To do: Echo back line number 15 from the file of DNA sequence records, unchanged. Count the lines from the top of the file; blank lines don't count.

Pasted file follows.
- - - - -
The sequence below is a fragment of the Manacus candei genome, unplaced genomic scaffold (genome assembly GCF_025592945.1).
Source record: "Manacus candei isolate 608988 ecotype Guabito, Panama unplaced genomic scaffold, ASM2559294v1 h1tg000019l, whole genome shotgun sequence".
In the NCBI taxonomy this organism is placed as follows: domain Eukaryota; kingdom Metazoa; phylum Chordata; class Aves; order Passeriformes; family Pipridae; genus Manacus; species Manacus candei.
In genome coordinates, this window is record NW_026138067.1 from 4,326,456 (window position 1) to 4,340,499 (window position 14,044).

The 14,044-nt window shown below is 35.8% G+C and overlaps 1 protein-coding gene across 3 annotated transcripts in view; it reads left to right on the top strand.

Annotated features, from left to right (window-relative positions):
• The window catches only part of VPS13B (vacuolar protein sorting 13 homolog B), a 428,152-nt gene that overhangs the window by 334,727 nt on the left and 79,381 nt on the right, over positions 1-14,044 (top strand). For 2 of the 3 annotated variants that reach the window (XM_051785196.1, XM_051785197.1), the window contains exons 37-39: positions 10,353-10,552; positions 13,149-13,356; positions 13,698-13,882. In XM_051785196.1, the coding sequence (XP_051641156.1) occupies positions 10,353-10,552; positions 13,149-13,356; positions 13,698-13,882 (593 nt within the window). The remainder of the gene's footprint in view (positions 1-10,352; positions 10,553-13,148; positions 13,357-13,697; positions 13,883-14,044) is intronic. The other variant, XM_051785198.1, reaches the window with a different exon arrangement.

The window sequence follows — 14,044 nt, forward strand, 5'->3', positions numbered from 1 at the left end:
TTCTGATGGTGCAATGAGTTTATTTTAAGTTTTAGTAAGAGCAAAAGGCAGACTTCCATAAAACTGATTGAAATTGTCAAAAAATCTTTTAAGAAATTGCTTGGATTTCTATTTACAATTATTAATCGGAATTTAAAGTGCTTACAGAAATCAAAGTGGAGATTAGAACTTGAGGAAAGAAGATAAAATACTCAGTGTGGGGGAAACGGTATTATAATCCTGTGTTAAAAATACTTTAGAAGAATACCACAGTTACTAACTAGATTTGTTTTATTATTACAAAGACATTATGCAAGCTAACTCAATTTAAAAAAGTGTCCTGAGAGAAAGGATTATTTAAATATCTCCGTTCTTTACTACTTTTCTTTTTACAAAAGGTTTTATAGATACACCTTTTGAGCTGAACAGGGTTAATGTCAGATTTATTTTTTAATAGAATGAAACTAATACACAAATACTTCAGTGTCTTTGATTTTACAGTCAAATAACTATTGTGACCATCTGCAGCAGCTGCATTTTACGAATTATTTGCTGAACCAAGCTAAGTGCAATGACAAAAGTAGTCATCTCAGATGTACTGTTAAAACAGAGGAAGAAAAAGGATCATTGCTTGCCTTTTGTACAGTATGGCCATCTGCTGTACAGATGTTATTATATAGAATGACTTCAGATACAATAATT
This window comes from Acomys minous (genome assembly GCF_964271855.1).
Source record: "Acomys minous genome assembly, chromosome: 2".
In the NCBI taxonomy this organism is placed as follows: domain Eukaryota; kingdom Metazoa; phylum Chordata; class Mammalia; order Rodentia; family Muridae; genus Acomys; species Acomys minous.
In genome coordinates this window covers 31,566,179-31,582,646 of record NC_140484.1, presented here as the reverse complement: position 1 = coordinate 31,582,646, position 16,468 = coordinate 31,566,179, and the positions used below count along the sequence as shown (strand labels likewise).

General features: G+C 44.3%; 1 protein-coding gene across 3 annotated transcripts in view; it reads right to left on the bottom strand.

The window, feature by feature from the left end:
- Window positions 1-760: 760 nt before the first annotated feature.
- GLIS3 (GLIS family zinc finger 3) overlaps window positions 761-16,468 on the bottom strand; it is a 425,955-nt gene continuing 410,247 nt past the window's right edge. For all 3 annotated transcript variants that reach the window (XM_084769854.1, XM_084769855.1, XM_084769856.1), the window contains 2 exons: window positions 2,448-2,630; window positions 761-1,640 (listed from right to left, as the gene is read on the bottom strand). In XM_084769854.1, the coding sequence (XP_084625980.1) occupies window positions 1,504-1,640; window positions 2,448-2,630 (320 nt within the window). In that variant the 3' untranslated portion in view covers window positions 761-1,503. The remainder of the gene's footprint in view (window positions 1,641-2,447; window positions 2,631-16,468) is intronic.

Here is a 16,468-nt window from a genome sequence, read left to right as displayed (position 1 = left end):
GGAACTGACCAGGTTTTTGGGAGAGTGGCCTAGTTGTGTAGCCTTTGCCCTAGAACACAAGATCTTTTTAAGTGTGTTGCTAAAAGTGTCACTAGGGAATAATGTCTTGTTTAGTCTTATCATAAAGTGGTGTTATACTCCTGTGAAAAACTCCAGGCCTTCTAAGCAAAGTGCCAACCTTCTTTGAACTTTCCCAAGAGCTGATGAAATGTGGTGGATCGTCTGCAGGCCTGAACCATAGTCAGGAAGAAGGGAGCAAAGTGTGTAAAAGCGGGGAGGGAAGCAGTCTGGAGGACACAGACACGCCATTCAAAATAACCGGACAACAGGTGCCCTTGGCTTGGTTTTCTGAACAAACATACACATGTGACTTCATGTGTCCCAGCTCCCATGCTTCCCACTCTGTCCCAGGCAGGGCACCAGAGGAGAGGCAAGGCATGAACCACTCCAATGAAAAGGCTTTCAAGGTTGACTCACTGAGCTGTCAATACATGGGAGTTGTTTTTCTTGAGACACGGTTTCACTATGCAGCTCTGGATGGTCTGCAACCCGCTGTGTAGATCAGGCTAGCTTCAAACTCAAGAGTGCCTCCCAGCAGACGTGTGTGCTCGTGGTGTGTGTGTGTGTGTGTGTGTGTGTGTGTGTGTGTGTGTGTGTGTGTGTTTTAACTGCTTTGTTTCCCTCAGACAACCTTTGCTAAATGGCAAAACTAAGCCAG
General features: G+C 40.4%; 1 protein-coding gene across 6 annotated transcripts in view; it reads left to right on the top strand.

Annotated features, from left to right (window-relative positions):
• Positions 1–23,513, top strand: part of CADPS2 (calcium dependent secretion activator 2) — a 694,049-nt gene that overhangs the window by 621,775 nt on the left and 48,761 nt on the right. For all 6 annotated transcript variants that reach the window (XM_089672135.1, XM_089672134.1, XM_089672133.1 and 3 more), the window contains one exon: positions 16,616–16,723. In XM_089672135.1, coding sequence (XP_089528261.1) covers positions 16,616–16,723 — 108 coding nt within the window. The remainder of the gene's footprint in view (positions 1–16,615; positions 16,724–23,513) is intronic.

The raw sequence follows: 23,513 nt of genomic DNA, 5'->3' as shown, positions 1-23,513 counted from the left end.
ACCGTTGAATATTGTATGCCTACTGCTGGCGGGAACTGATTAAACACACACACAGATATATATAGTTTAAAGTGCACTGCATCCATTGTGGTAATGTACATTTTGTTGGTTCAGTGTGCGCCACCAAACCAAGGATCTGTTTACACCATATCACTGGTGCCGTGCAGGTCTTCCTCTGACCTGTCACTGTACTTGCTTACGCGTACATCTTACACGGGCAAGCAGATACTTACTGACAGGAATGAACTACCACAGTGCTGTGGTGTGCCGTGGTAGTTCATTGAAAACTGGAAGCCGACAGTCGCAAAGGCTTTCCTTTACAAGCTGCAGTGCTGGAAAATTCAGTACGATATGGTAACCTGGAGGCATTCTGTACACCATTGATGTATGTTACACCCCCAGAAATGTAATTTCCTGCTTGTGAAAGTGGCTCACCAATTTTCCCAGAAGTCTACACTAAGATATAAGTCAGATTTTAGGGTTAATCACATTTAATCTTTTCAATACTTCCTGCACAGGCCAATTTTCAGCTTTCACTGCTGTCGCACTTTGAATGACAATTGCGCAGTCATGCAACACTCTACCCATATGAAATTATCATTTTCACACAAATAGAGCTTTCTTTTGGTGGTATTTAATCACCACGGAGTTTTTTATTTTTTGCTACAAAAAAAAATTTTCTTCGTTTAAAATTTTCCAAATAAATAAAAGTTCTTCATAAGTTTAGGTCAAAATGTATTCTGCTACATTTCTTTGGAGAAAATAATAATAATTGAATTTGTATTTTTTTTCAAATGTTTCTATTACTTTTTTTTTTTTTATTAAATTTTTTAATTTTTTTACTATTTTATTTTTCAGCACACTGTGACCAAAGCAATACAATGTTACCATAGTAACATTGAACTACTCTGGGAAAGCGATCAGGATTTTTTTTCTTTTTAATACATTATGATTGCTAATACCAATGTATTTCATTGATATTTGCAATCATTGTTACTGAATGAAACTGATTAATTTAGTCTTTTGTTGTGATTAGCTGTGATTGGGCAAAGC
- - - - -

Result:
The window, feature by feature from the left end: